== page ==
My newest piece, Ñamandú for saxophone and interactive electronics, is going to be premiered on July 12 at the World Saxophone Congress in Zagreb, Croatia. Katherine Weintraub commissioned the piece and will perform it along with In Rarefied Air, the solo piece I wrote for her last year. I'm honored to collaborate with such a high-calibre musician as Katherine - she's doing an amazing job with it, and her performance is going to be fantastic! Here's the recital information. This will be the first performance of my music at the World Saxophone Congress, and in Croatia - I'm very excited to have my music heard by new audiences!
I'd like to explain some of my process for creating this piece. I returned to the visual programming environment Max/MSP to create the electronic sounds, like I did for Draconids several years ago. It had been a while since I had used Max so the Electronic Music and Sound Design series by Cipriani and Giri helped me get back into it! I enjoy the flexibility of the programming environment and the ability to do real-time effects with a performer's sound; however, since Katherine and I are on opposite sides of the country and I will not be present for the premiere, I decided not to use a lot of live-processed sounds, but rather to focus on pre-recorded sounds that are triggered by the performer.
First, Katherine sent me some audio samples and I made a Max patch to create sounds (using techniques like granular synthesis, a sort of compression side-chaining, and a bit of extreme time stretching using the spectral processing techniques that Jean-Francois Charles developed for Max.) and did a lot of experimentation and recorded some raw materials. About 95% of the sounds I created in this piece were processed from either saxophone recordings or bird sounds (or both).
Next, I put the piece together in Reaper, where I could have tight control over dynamics, EQ, and rigid timing. After I had a complete mix, I extracted the tracks, one section at a time, until I had a bunch of "slices" of the piece in the form of separate audio files. Then I went back to Max and built the performance patch, which triggers the playing of these slices from pitch tracking of the saxophone notes (certain notes cause sounds to be played), and a foot pedal. This is where the piece became flexible and responsive to the performer. As you can imagine, the process took a while, but it allowed me to create a very well-mixed and stable result, and it still interacts dynamically with the performer. Here's the patch interface:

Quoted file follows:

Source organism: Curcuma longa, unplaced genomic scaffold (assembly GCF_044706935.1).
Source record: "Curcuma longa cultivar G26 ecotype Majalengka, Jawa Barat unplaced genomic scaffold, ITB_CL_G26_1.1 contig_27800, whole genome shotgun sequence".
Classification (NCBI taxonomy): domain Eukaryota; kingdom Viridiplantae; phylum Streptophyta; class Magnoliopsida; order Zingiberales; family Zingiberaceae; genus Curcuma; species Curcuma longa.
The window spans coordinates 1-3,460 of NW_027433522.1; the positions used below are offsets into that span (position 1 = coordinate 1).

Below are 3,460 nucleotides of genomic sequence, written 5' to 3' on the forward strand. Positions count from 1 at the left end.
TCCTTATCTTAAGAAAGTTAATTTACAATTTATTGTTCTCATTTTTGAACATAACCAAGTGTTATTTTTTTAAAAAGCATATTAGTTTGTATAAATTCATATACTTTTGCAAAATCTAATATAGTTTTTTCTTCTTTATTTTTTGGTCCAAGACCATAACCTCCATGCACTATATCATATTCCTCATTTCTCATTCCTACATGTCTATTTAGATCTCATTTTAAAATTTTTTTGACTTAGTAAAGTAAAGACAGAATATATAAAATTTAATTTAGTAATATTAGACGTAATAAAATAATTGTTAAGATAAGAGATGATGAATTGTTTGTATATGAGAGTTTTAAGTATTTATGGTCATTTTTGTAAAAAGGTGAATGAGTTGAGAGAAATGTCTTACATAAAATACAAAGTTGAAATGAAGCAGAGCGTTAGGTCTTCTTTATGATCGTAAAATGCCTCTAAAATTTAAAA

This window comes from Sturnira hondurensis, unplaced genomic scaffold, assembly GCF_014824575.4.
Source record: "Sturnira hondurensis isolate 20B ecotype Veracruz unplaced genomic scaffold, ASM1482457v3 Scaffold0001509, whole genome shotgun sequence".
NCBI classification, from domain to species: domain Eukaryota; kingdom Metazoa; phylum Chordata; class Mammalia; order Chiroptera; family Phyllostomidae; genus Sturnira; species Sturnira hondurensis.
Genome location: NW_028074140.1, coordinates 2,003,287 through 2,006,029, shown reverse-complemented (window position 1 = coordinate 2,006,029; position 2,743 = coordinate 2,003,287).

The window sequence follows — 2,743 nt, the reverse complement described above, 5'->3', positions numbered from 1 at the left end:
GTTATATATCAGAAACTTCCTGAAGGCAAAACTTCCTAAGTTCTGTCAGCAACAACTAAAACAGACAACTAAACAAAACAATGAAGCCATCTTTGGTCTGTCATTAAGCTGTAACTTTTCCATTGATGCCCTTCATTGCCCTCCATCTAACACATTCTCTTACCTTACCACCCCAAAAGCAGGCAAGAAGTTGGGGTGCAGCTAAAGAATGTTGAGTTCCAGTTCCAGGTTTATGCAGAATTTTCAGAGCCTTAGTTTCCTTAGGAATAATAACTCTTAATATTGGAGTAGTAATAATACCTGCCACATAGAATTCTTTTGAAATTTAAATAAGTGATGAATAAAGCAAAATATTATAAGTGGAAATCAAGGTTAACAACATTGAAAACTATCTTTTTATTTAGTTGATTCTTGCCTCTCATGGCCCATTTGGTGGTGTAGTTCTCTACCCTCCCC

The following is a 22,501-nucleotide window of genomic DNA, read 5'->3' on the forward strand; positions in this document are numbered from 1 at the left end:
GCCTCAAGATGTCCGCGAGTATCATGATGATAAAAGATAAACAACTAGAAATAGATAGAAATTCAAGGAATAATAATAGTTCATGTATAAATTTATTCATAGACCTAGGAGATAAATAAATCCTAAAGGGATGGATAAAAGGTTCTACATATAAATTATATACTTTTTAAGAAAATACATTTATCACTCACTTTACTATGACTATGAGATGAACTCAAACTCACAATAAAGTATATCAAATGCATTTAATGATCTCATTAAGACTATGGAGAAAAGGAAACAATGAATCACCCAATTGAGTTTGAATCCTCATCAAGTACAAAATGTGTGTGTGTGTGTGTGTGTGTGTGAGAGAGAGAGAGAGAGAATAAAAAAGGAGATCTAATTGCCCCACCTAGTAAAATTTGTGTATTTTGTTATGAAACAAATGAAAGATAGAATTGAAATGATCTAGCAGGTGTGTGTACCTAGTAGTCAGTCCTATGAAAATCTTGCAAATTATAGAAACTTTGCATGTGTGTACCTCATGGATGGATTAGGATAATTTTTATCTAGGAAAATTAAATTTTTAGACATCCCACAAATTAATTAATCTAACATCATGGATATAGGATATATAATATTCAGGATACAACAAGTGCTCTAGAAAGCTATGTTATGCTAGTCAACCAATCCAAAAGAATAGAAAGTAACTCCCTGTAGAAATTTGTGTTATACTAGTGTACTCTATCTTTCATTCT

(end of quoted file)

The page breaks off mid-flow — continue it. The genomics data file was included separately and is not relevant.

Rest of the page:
Don't worry though, there is still some live processing going on! One of my goals for this piece was real-time polyphony, where the saxophonist's sound is transposed to different notes as they play. I've heard a lot of pieces where the soloist's sound is transposed by an octave or a fifth or something, but I wanted to transpose dynamically, where each note the soloist plays can be transposed to different notes, in actual harmony rather than just static transposition. It was not as hard to do as I expected it would be. I've only heard this done once before, by Russell Pinkston, whom I studied with several years ago (but not specifically on this technique). I don't know if my polyphony works as well as his, but I was pleased to be able to use this technique effectively in my piece. Here's a demo:
Finally, I used ambisonic encoding to move the sounds in 3-dimensional space - that's what the 5 circles at the bottom of my patch represent. Using ambisonics gives me a great control over the movement and placement of sound around the listener and also allows me to easily translate the piece into several different speaker arrays, which will come in handy when performing in different locations.
Ñamandú is the name of the creator deity in the mythology of the Mbyá people, a Guaraní tribe native to central South America. As you may tell from my patch image, the hummingbird is important in this legend and in my piece. In another post I will write about the theme and inspiration for Ñamandú.